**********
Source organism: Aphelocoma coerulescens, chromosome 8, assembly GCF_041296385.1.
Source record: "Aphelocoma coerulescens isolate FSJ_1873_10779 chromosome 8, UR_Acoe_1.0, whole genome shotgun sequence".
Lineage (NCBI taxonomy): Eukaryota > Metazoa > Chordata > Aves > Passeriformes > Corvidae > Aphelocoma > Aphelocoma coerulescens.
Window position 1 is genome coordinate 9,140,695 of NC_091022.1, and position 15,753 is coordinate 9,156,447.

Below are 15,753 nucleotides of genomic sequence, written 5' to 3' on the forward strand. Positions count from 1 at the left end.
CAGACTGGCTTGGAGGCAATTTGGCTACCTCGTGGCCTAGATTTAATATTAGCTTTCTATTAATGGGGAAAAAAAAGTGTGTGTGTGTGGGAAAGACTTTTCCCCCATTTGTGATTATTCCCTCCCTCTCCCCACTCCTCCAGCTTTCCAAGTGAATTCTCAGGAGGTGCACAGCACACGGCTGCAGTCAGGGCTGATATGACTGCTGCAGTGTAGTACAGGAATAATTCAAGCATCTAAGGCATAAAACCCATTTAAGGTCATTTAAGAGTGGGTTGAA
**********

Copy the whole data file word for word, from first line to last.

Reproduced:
Source organism: Aphelocoma coerulescens, chromosome 8, assembly GCF_041296385.1.
Source record: "Aphelocoma coerulescens isolate FSJ_1873_10779 chromosome 8, UR_Acoe_1.0, whole genome shotgun sequence".
Lineage (NCBI taxonomy): Eukaryota > Metazoa > Chordata > Aves > Passeriformes > Corvidae > Aphelocoma > Aphelocoma coerulescens.
Window position 1 is genome coordinate 9,140,695 of NC_091022.1, and position 15,753 is coordinate 9,156,447.

Below are 15,753 nucleotides of genomic sequence, written 5' to 3' on the forward strand. Positions count from 1 at the left end.
CAGACTGGCTTGGAGGCAATTTGGCTACCTCGTGGCCTAGATTTAATATTAGCTTTCTATTAATGGGGAAAAAAAAGTGTGTGTGTGTGGGAAAGACTTTTCCCCCATTTGTGATTATTCCCTCCCTCTCCCCACTCCTCCAGCTTTCCAAGTGAATTCTCAGGAGGTGCACAGCACACGGCTGCAGTCAGGGCTGATATGACTGCTGCAGTGTAGTACAGGAATAATTCAAGCATCTAAGGCATAAAACCCATTTAAGGTCATTTAAGAGTGGGTTGAA